9. 9. Makikallio K, Jouppila P, Rasanen J (2002) Retrograde net blood flow in the aortic isthmus in relation to human fetal arterial and venous circulations. Ultrasound Obstet Gynecol 19: 147–152. doi: 10.1046/j.0960-7692.2001.00626.x
  10. 10. Kiserud T, Ebbing C, Kessler J, Rasmussen S (2006) Fetal cardiac output, distribution to the placenta and impact of placental compromise. Ultrasound Obstet Gynecol 28: 126–136. doi: 10.1002/uog.2832
  11. 11. Acharya G, Tronnes A, Rasanen J (2011) Aortic isthmus and cardiac monitoring of the growth-restricted fetus. Clin Perinatol 38: 113–125, vi–vii. doi: 10.1016/j.clp.2010.12.006
  12. 12. Bonnin P, Fouron JC, Teyssier G, Sonesson SE, Skoll A (1993) Quantitative assessment of circulatory changes in the fetal aortic isthmus during progressive increase of resistance to umbilical blood flow. Circulation 88: 216–222. doi: 10.1161/01.cir.88.1.216
  13. 13. Fouron JC, Skoll A, Sonesson SE, Pfizenmaier M, Jaeggi E, et al. (1999) Relationship between flow through the fetal aortic isthmus and cerebral oxygenation during acute placental circulatory insufficiency in ovine fetuses. Am J Obstet Gynecol 181: 1102–1107. doi: 10.1016/s0002-9378(99)70089-x
  14. 14. Fouron JC, Teyssier G, Maroto E, Lessard M, Marquette G (1991) Diastolic circulatory dynamics in the presence of elevated placental resistance and retrograde diastolic flow in the umbilical artery: a Doppler echographic study in lambs. Am J Obstet Gynecol 164: 195–203. doi: 10.1016/0002-9378(91)90653-9
  15. 15. Couto PMS, van Meurs WL, Bernardes JF, de Sa JPM, Goodwin JA (2002) Mathematical model for educational simulation of the oxygen delivery to the fetus. Control Engineering Practice 10: 59–66. doi: 10.1016/s0967-0661(01)00133-2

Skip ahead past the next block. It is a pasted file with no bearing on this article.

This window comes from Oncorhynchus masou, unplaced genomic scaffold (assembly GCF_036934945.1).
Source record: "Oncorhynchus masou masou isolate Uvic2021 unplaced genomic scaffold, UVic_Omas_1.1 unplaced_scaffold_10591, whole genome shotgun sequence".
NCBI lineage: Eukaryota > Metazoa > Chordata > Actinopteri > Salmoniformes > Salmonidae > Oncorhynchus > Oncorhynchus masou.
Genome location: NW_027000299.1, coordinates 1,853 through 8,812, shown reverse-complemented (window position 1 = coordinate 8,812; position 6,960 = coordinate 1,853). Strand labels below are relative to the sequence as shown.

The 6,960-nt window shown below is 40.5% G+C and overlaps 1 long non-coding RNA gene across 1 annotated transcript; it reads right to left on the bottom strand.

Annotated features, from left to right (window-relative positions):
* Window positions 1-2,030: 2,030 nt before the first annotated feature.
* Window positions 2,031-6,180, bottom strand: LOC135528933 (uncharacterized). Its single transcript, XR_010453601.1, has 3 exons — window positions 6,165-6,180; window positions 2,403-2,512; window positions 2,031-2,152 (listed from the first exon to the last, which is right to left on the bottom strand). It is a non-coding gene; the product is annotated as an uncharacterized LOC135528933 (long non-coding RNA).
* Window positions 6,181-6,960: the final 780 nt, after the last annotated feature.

16. 16. Guettouche A, Challier JC, Ito Y, Papapanayotou C, Cherruault Y, et al. (1992) Mathematical modeling of the human fetal arterial blood circulation. Int J Biomed Comput 31: 127–139. doi: 10.1016/0020-7101(92)90068-4
  17. 17. Huikeshoven FJ, Hope ID, Power GG, Gilbert RD, Longo LD (1985) Mathematical model of fetal circulation and oxygen delivery. Am J Physiol 249: R192–202.
  18. 18. Menigault E, Berson M, Vieyres P, Lepoivre B, Pourcelot D, et al. (1998) Feto-maternal circulation: mathematical model and comparison with Doppler measurements. Eur J Ultrasound 7: 129–143. doi: 10.1016/s0929-8266(98)00018-4
  19. 19. Myers LJ, Capper WL (2002) A transmission line model of the human foetal circulatory system. Medical Engineering & Physics 24: 285–294. doi: 10.1016/s1350-4533(02)00019-x
  20. 20. Pennati G, Bellotti M, Fumero R (1997) Mathematical modelling of the human foetal cardiovascular system based on Doppler ultrasound data. Medical Engineering & Physics 19: 327–335. doi: 10.1016/s1350-4533(97)84634-6
  21. 21. van den Wijngaard JP, Westerhof BE, Faber DJ, Ramsay MM, Westerhof N, et al. (2006) Abnormal arterial flows by a distributed model of the fetal circulation. Am J Physiol Regul Integr Comp Physiol 291: R1222–1233. doi: 10.1152/ajpregu.00212.2006
  22. 22. Garcia-Canadilla P, Rudenick. P., Crispi, F., Cruz-Lemini, M., Palau, G., Gratacos, E., Bijnens, B. H. Understanding Prenatal Brain Sparing by Flow Redistribution Based on a Lumped Model of the Fetal Circulation. Lecture Notes in Computer Science; 2013 June 20–22, 2013; London, UK. Springer Berlin Heidelberg. pp. 123–131.